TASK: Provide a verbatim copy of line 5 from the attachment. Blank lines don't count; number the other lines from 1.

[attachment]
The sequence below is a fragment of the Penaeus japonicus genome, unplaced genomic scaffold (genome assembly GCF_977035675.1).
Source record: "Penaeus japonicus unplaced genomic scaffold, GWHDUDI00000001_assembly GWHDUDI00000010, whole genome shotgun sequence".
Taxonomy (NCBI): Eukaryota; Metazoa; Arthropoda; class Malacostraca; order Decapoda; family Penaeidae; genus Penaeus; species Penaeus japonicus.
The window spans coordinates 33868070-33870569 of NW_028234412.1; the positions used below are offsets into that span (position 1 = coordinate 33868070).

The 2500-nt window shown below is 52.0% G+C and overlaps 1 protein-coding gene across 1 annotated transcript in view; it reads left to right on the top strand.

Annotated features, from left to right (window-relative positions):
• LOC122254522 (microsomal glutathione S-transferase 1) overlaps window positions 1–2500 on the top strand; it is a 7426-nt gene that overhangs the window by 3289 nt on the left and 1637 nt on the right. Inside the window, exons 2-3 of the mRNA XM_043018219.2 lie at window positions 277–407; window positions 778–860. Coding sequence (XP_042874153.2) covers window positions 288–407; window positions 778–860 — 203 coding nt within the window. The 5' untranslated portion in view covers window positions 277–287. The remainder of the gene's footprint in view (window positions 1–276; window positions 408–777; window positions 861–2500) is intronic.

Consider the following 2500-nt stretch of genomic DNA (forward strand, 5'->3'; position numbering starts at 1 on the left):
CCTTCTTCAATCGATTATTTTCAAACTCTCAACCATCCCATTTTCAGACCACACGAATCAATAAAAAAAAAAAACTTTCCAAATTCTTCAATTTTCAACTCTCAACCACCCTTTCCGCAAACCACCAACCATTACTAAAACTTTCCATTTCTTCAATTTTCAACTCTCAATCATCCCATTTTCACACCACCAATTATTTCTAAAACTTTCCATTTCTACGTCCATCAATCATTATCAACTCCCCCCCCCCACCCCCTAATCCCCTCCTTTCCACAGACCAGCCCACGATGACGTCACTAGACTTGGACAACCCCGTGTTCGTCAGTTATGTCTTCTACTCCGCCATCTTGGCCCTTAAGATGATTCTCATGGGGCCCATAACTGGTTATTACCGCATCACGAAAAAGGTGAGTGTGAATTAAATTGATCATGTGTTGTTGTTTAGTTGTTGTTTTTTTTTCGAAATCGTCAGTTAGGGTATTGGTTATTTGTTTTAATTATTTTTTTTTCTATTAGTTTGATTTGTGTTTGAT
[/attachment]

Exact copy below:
The 2500-nt window shown below is 52.0% G+C and overlaps 1 protein-coding gene across 1 annotated transcript in view; it reads left to right on the top strand.